Ambulances too China incentives of the day

The BBC has an interesting report on ambulance services in Beijing.  Up until now, ambulance drivers could decide themselves how much to charge people for their services.  I’m assuming these weren’t listed or known beforehand either.  This seems ripe for abuse given that the patient will be desperately wanting to get to the hospital and in no state for bargaining.  According to the article, most Chinese on social media didn’t even know that ambulances charge at all.  That must come as a big shock then when they get hit up by the driver.

So what did authorities decide to do?  Decree that ambulances “be fitted with taxi-style meters in an effort to allay public concerns about overcharging.”  Hmm, this doesn’t seem to be the most incentive compatible policy either.  As one social media cynic (read: realist) pointed out, “Don’t rule out ambulances taking a detour when using the meter.”  At least when you’re in the backseat of a cab, you can watch where the driver is going.  In the back of an ambulance in an emergency situation, that’s not going to be very feasible!  Don’t get me wrong, I’m in no way advocating free ambulance services, but there has to be a better policy than this.

That is from Cherokee Gothic.


Beijing ambulances are more like our taxis, or at least that was the case back in 2001 when I rode in one as a patient. That's because the other cars ignore the siren (when the ambulance drivers bother to use it). You sit in traffic like everyone else! My ambulance ride took over an hour ...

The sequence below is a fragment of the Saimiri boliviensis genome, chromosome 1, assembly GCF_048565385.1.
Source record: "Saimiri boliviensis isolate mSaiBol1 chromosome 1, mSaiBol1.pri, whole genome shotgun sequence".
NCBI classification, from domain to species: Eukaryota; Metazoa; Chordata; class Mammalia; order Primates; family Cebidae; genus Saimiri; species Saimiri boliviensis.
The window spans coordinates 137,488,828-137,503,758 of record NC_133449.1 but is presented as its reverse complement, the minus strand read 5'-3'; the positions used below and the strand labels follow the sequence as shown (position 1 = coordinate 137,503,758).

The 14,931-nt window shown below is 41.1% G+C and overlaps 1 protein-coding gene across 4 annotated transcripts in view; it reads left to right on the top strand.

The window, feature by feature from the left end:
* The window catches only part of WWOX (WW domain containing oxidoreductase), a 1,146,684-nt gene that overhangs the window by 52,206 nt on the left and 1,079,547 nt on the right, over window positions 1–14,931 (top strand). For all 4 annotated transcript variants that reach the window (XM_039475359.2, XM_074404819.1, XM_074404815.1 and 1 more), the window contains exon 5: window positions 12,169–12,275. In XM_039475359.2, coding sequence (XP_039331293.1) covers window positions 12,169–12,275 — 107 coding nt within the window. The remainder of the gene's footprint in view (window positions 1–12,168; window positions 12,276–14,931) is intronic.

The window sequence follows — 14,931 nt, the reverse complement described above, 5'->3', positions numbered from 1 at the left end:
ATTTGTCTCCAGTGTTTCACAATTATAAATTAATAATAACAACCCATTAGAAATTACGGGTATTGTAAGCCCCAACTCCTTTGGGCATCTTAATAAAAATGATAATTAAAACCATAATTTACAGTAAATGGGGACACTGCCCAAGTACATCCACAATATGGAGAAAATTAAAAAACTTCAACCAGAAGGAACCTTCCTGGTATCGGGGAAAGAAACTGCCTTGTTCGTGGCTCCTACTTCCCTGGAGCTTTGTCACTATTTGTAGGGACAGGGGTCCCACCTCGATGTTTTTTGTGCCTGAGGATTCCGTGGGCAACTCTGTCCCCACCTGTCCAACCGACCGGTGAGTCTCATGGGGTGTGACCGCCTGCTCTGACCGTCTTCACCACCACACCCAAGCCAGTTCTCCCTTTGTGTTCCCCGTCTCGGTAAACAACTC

Taxis don't take kickbacks.

Rumor has it Chinese hospitals do pay kickbacks to the ambulance drivers and then decline to release the patient. For medical reasons obviously.

Same in Greece, except hospitals pay ambulances to bring patients to them. Not usually a big deal since most of the time people in ambulances are not so injured that they'll die any minute.

While I would not hold too much hope here it would be interesting to see if there were also claw-back rights or other liability the changed the incentives for the driver. That said, I suspect one of the best incentives would be having some of the top CP members on one's smart phone to show the driver.

Uber has solved this problem. If my Uber driver takes an inefficient route, I email Uber and they refund me.


This is the correct solution. Also: when uber 1st did this for me I was amazed. Perfect service.

Or they can refund your estate..

This is why regulation is necessary. It is utterly useless to an individual for her estate to file suit. Regulation will ensure that instead the government files suit after you die.

I do this all the time. I sometimes lie about just because I was drunk and don't want to pay the fare. It's not worth Uber's time to actually review the route, so I profit every time. Those fools don't even ask why I gave the driver full stars despite him going the long way.

What? They have emailed me the exact route that the cab should have taken. I was in SF.

What's the justification for not advocating free ambulance services?

This is a case of Poe's law in action.

Free? You mean paid out of general taxation. The usual concerns with anything socialised: rationing of services; staff watching the clock instead of watching the customer; management who only care about their political paymasters rather than the organisation's reputation.